Chile government hands out water in major drought
By Rodrigo Martinez
SANTA ROSA, Chile (Reuters) - Chile is suffering its worst drought in decades, and the government is handing out emergency drinking water along a quarter of the Andean nation's length as wells dry up.
Farmers in small towns in south-central Chile have lost crops and livestock in the drought blamed on the weather phenomenon La Nina.
Rainfall records show the semi-arid region got one of its lowest levels of precipitation in half a century, and some specialists say its been 80 years since the weather got so dry.
"For me this is the worst drought. We've had sort of dry years before, but there was always ground water," said 68-year-old Oscar Cerda, standing beside a dried out 20-foot (6 meter) well in Santa Rosa, a community 60 miles southwest of the capital Santiago.
A few yards away in the parched earth, shaded only by thorny vegetation, lie the remains of a cow and two calves who did not survive the drought.
To keep his remaining 20 cows alive, Cerda needs to trek half a mile to another, 164-foot (50-meter), well that still has some water.
Santa Rosa is one of 89 rural communities hit hardest by the drought and declared an agricultural emergency area by the government. Media report at least 120,000 people have been affected.
Fruit growers have not been hurt yet because they have deep wells, but there could be problems next season for this major Chilean industry and economists warn of higher energy and food prices as water levels are low at hydroelectric dams.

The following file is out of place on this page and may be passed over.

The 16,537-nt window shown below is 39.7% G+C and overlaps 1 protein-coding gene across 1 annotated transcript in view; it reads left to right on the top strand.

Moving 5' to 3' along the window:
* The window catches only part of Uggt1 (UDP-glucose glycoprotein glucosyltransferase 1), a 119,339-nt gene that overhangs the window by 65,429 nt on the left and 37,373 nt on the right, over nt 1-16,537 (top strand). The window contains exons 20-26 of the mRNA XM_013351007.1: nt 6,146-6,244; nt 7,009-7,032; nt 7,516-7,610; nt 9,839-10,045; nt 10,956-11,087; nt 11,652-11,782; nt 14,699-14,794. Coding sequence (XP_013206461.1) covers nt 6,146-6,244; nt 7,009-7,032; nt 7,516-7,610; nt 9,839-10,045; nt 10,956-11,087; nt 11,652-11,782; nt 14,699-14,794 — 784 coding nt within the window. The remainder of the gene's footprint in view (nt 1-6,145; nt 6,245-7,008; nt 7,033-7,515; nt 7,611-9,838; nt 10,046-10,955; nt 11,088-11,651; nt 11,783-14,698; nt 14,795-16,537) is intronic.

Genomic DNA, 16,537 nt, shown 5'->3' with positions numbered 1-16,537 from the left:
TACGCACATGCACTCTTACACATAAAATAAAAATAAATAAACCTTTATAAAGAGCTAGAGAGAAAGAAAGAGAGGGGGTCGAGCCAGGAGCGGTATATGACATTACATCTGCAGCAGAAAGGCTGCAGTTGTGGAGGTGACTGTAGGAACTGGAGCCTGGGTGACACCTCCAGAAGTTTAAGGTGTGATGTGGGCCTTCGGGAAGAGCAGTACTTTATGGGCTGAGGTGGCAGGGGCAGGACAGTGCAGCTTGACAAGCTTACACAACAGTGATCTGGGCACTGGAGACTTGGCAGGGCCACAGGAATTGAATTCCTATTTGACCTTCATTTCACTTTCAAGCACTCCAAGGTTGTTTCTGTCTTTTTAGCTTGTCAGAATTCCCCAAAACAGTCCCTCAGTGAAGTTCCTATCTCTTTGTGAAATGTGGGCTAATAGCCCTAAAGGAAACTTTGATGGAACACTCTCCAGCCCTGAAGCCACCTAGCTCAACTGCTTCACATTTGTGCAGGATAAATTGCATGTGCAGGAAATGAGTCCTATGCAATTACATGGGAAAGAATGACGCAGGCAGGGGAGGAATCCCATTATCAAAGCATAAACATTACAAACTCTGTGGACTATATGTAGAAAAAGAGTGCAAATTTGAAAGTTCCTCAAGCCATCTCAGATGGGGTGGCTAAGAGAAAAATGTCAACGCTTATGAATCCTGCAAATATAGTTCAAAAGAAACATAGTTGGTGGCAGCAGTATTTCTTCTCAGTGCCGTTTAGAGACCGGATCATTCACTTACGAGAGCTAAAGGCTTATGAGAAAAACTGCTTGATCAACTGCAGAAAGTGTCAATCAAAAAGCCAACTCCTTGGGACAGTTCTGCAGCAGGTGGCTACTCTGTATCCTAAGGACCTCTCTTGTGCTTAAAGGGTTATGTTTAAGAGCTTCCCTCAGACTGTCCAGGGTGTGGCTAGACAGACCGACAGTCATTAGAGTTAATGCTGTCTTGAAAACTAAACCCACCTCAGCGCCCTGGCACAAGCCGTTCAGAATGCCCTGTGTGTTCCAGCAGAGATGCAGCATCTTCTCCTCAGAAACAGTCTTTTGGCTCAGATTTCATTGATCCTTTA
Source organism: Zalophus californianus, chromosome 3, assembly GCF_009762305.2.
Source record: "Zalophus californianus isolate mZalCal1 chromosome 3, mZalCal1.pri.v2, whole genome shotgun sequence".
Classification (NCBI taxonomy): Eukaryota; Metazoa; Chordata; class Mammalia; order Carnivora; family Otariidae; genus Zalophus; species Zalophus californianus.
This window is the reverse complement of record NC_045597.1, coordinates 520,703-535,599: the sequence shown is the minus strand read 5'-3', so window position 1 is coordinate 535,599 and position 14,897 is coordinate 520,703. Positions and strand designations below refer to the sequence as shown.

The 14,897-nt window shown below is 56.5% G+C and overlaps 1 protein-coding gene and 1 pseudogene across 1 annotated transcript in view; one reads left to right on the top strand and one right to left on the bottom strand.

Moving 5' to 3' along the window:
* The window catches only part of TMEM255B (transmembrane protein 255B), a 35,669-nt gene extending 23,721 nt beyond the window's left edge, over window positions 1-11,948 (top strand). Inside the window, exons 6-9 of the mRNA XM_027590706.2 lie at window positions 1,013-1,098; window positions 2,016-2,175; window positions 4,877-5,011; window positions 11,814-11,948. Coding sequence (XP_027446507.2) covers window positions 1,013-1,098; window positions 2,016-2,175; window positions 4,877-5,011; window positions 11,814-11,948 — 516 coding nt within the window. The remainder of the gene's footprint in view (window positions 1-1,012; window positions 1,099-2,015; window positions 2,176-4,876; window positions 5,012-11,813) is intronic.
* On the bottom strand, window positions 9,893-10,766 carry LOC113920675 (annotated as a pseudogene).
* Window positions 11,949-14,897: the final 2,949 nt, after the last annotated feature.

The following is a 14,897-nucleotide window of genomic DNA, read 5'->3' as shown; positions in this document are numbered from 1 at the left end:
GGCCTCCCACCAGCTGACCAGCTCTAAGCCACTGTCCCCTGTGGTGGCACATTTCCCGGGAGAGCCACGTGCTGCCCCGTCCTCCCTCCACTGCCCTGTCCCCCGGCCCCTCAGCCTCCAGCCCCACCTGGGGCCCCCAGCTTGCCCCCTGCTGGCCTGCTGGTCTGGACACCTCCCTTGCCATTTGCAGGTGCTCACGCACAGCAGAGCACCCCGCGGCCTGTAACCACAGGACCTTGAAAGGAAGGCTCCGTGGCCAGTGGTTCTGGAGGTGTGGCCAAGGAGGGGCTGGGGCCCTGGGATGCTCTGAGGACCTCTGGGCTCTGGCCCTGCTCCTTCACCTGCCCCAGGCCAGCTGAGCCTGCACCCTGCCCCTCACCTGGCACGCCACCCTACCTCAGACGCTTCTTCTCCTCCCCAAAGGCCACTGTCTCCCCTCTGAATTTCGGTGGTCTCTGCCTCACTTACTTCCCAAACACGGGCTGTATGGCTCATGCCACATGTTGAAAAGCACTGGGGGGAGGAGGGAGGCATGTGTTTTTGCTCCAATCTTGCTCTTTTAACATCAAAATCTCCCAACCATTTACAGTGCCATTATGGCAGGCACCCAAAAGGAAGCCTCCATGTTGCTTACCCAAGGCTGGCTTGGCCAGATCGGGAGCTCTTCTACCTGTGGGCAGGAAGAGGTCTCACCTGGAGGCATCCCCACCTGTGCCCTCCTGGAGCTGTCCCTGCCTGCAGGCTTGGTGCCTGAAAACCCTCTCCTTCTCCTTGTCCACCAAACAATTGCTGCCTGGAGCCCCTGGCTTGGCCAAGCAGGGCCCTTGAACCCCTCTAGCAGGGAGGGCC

Authorities have installed tanks in the most needy areas and trucks come by weekly to fill them. Forage for livestock is also delivered once a week.
"The situation is pretty dramatic and maybe the citizens don't realize the true extent of the problem, in part because the government has been fairly active and anticipated the issue," said Rodrigo Weisner, Chile's public works director in charge of water resources, who calls it one of the worst droughts in 80 years.
Water has always been sacred in this region, where truckers leave bottled water by a shrine to a folk saint La Difunta Correa, reputed to have perished of thirst in the desert while she kept her baby alive as it suckled at her breasts.
But this year the situation is in the hands of another lady, the weather phenomenon known as La Nina, which means 'The Girl' in Spanish.
La Nina occurs when the surface temperature of the central coastal Pacific Ocean cools. In this part of Chile that prevents precipitation, while in neighboring Bolivia the same phenomenon has caused torrential rain and flooding.
"La Nina reached maturity in January and then began to decline. Model projections indicate decline. From now until May La Nina will be weaker, but she'll still be there," said Jorge Carrasco, a meteorologist with Chile's Climatology Department.
In the Santa Rosa community, residents are braced for the hard months ahead before they can hope for rain.
"The next two months will be critical, but we hope things will get better by May," said Flor Abarca, on the community council and a director of the Santa Rosa water committee.
(Writing by Lisa Yulkowski; editing by Pav Jordan and Jackie Frank)